Perpetrators of business fraud often target foreigners, including Americans.Such fraud schemes are now prevalent throughout West Africa, including Ghana. Be aware that if you invest or enter into contracts in Ghana, you will not have the same legal protections and procedures available to you as you do at home.For instance, if a commercial dispute turns acrimonious, it is easy for one party to obtain an arrest warrant as an intimidation tactic.There have been instances where U.S. citizens were jailed on petty charges filed by their Ghanaian partners as a result of contractual disputes. American citizens frequently consult the Embassy regarding questionable business offers sent by people in Ghana.These are scams and typically begin with an unsolicited communication (usually by e-mail) from an unknown individual who describes a situation that promises quick financial gain, often by assisting in the transfer of a large sum of money or valuables out of the country.A series of “advance fees” must be paid in order to conclude the transaction, such as fees to open a bank account or to pay certain taxes.In fact, the final payoff does not exist; the purpose of the scam is simply to collect the advance fees.The Embassy has received reports of fraudulent charities soliciting contributions through the Internet or direct mail.If you receive such business offers or charity requests, carefully check them out before you commit any funds, provide any goods or services, or undertake any travel.Check with the U.S. Embassy in Ghana at telephone (233-21) 741-100 for an assessment of the offer’s credibility. Another type of fraud is by persons claiming to live in Ghana who profess friendship or romantic interest over the Internet.Once a relationship has been established, the correspondent typically asks the American to send money for living expenses, travel expenses, or visa costs.Sometimes a “hospital” or “doctor” telephones to say that the friend has suffered an “accident” and needs immediate financial assistance to cover medical bills.There are other variations of this scam, but all of them want to get money.Americans have reported losing thousands of dollars through such scams.The anonymity of the Internet means that the victim cannot be sure of the real name, age, marital status, nationality, or even gender of the correspondent.In most cases reported to the Embassy, the correspondent turned out to be a fictitious persona created to lure Americans into sending money. Visitors should be further advised that we have seen an increase of scams being initiated in Ghana rather than via internet.Americans have been quickly befriended by Ghanaians who then make seemingly-false allegations of criminal activity.Americans have found themselves separated from time, money and trust as they seek to smooth out these sticky situations.Accordingly, Americans are advised to be somewhat wary of overly-friendly locals offering tours, discounted lodging or other services. For additional information, please see theDepartment of State brochure International Financial Scams. INFORMATION FOR VICTIMS OF CRIME: The loss or theft abroad of a U.S. passport should be reported immediately to the local police and the nearest U.S. Embassy or Consulate.If you are the victim of a crime while overseas, in addition to reporting to local police, please contact the nearest U.S. Embassy or Consulate for assistance.The Embassy/Consulate staff can, for example, assist you to find appropriate medical care, contact family members or friends and explain how funds could be transferred.Although the investigation and prosecution of the crime is solely the responsibility of local authorities, consular officers can help you to understand the local criminal justice process and to find an attorney if needed.Ghana maintains a specialized Women and Juvenile Unit (WAJU) within the Ghana Police Service to assist women and children who are victims of crime.In addition to its law enforcement responsibilities, the Unit can refer victims to medical providers and counselors, as well as to community support services.Further information is available at www.ghanapolice.org/waju. See our information on Victims of Crime. MEDICAL FACILITIES AND HEALTH INFORMATION: Medical facilities are limited, particularly outside Accra, the capital.Travelers should carry a supply of any needed prescription medicines, along with copies of the prescriptions, including the generic name for the drugs, and a supply of preferred over-the-counter medications.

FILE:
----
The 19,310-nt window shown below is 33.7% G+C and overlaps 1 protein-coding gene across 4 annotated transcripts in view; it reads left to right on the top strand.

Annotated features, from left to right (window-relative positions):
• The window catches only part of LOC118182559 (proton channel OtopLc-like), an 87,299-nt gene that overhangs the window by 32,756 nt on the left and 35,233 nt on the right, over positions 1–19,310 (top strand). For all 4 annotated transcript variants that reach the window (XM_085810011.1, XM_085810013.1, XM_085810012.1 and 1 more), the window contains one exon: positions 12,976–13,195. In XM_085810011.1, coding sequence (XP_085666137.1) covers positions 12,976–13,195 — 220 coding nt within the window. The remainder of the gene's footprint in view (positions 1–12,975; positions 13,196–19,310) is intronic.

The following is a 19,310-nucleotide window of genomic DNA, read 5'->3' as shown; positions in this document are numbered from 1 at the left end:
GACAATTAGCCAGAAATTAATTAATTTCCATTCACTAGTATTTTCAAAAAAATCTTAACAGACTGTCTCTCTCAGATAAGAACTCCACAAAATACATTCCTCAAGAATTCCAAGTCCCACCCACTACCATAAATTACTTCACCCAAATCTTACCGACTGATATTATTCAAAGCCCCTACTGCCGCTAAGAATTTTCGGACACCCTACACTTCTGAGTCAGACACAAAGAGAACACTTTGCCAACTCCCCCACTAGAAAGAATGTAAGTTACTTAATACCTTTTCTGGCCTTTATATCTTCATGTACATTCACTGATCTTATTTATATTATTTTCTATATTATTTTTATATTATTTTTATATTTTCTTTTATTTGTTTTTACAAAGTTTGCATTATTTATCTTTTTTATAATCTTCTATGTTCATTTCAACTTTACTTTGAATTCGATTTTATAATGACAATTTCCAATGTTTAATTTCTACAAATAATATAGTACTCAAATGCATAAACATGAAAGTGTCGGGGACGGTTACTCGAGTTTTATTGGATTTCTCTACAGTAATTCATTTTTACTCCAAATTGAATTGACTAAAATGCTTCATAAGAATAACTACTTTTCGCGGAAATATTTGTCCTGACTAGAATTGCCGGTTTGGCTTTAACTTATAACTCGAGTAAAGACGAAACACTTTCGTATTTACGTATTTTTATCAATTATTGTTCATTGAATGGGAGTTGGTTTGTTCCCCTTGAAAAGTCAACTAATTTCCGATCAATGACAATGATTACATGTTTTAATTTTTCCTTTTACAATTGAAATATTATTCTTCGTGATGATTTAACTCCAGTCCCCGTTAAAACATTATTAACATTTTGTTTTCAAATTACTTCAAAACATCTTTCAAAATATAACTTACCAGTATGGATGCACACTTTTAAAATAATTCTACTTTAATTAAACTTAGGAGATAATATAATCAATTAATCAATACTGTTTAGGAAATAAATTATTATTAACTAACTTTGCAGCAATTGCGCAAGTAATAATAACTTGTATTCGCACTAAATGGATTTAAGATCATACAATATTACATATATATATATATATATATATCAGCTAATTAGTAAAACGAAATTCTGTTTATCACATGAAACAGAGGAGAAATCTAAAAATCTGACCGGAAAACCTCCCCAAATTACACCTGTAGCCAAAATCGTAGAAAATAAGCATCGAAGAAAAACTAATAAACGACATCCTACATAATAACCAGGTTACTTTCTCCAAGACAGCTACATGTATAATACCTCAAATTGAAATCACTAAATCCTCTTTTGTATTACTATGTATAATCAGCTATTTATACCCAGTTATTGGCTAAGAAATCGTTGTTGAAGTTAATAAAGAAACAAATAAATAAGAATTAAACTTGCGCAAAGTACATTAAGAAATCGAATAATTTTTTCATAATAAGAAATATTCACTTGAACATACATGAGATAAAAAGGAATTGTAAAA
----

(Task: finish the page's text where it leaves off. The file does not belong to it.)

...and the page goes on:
Outbreaks of Avian Influenza have been confirmed in bird populations in Ghana, and travelers should take appropriate precautions.No human cases of avian influenza have been reported. Information on vaccinations and other health precautions, such as safe food and water precautions and insect bite protection, may be obtained from the Centers for Disease Control and Prevention’s hotline for international travelers at 1-877-FYI-TRIP (1-877-394-8747) or via the CDC’s internet site at http://www.cdc.gov/travel.For information about outbreaks of infectious diseases abroad consult the World Health Organization’s (WHO) web site at http://www.who.int/en.Further health information for travelers is available at http://www.who.int/ith/en. MEDICAL INSURANCE: The Department of State strongly urges Americans to consult with their medical insurance company prior to traveling abroad to confirm whether their policy applies overseas and whether it will cover emergency expenses such as a medical evacuation.Please see our information on medical insurance overseas. TRAFFIC SAFETY AND ROAD CONDITIONS: While in a foreign country, U.S. citizens may encounter road conditions that differ significantly from those in the United States.The information below concerning Ghana is provided for general reference only, and may not be totally accurate in a particular location or circumstance. Primary roads are generally paved and well maintained.However, some side roads within major cities and roads outside of major cities are in poor condition.The road from Accra to the central region tourist area of Cape Coast continues to be the site of many accidents.Travel in darkness, particularly outside the major cities, is extremely hazardous, due to poor street lighting and the unpredictable behavior of pedestrians, bicyclists and farm animals, particularly goats and sheep.Aggressive drivers, poorly maintained vehicles and overloaded vehicles pose serious threats to road safety. The safety standards of the small private buses that transit roads and highways are uncertain.Travelers are encouraged to consider this when making travel arrangements. Travelers are routinely stopped at police checkpoints throughout Ghana, and vehicles and passengers may be searched.Drivers must possess an international driver’s license (available from AAA and the American Automobile Touring Alliance).Foreign nationals should carry documentation of their status, such as a passport and visa.